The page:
The role of the photographer, at its most essential, is to capture light. Think about the roots of the word “photography.” Photo- photon, photosynthesis. Light. -graph autograph, calligraphy. To write. When we make a photograph, whether with an iPhone, modern Nikon DSLR, or an antique twin lens reflex medium format film camera, we capture the light that’s reflected from a scene and store a record of that light in the form of a picture.
As you might expect, pretty light often makes for the best photographs. The hours immediately after sunrise and before sunset add golden colors to the sun’s rays. Cloudy days (and big windows, if you’re inside) make soft, even light that can be flattering for portraits. On the flip side of the coin, fluorescent lights give off strange colors that make skin tones look sickly and can be hard to remove even with photo post processing software. Direct sunlight on a sunny day can wash out colors with very pale light and can create harsh, muddy shadows. A good photographer knows how to look for good light and can often make the best out of a situation with bad light.
What happens, though, when the light in a scene is so crummy that it can’t be rescued? What if the photographer wants to make a picture in a place with practically no light (for example, a cavernous recital hall, or even an actual cave)? In these situations, a photographer can either a. give up and go home or b. learn to create light.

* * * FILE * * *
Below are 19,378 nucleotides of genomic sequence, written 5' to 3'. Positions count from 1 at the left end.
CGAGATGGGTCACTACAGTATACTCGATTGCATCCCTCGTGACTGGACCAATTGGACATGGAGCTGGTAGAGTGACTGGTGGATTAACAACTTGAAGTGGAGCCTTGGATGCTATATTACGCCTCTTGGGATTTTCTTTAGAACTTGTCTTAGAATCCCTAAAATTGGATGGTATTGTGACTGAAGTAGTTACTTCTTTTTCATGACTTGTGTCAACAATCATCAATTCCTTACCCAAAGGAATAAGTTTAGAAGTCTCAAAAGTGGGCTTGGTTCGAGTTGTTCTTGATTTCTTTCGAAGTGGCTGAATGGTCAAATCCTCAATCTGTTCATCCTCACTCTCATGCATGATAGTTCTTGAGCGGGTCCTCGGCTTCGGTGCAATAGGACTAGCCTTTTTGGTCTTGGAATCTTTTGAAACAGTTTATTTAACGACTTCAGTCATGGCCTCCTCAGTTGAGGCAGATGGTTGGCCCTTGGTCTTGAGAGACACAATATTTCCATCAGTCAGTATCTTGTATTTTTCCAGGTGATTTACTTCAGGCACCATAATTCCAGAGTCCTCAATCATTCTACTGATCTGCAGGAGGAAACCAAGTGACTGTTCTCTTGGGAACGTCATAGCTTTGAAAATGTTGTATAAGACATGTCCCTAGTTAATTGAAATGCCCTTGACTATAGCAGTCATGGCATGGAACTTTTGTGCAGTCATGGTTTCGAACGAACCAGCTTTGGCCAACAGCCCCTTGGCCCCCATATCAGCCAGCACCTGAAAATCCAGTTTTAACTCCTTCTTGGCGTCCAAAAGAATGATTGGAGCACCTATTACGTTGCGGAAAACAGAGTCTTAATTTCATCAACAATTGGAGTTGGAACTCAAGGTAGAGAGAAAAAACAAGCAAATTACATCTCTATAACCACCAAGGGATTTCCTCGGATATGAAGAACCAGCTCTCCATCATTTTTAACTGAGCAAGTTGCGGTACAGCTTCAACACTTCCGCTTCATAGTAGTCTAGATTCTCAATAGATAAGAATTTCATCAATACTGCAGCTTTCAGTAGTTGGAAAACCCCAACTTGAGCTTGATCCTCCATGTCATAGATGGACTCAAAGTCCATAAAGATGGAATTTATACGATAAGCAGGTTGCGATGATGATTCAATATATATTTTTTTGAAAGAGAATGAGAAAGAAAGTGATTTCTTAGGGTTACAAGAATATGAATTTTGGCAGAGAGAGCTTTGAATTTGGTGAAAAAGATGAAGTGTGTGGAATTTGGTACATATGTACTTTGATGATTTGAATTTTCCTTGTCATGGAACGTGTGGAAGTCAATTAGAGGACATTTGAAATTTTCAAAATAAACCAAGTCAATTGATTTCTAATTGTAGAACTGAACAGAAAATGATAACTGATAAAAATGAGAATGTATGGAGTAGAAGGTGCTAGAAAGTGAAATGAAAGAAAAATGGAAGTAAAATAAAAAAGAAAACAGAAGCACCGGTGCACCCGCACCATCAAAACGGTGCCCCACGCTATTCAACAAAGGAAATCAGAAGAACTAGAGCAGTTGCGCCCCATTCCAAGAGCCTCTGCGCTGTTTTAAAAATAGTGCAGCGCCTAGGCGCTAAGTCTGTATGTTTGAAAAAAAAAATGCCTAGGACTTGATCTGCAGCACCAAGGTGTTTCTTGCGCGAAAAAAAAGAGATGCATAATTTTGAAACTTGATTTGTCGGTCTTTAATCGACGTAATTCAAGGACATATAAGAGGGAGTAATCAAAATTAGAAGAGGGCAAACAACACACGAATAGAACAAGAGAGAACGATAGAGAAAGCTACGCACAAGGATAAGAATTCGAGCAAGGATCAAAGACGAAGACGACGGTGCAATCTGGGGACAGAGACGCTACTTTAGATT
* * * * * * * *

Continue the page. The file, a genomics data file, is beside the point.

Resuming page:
All of the photos in this set were shot in a recital hall with the house lights out and a few spots faded down to provide a little ambient fill in the shadow areas. I used two Nikon SB-700s (picture the add-on flash that you sometimes see photographers use mounted to the top of a camera) on light stands set to go off remotely when I fired the shutter. When you create your own light, you can modify it to give it whatever qualities you like (intensity, color, hardness/softness, direction, etc.). I used bare flash for my key (think main light) to make dramatic hard shadows and alternated between bare flash and shoot-through umbrella for my rim light (defines the borders of the subject and separates him from the background).
Much thanks to John for being a subject and for providing our top secret unofficial location for the shoot. Let there be light.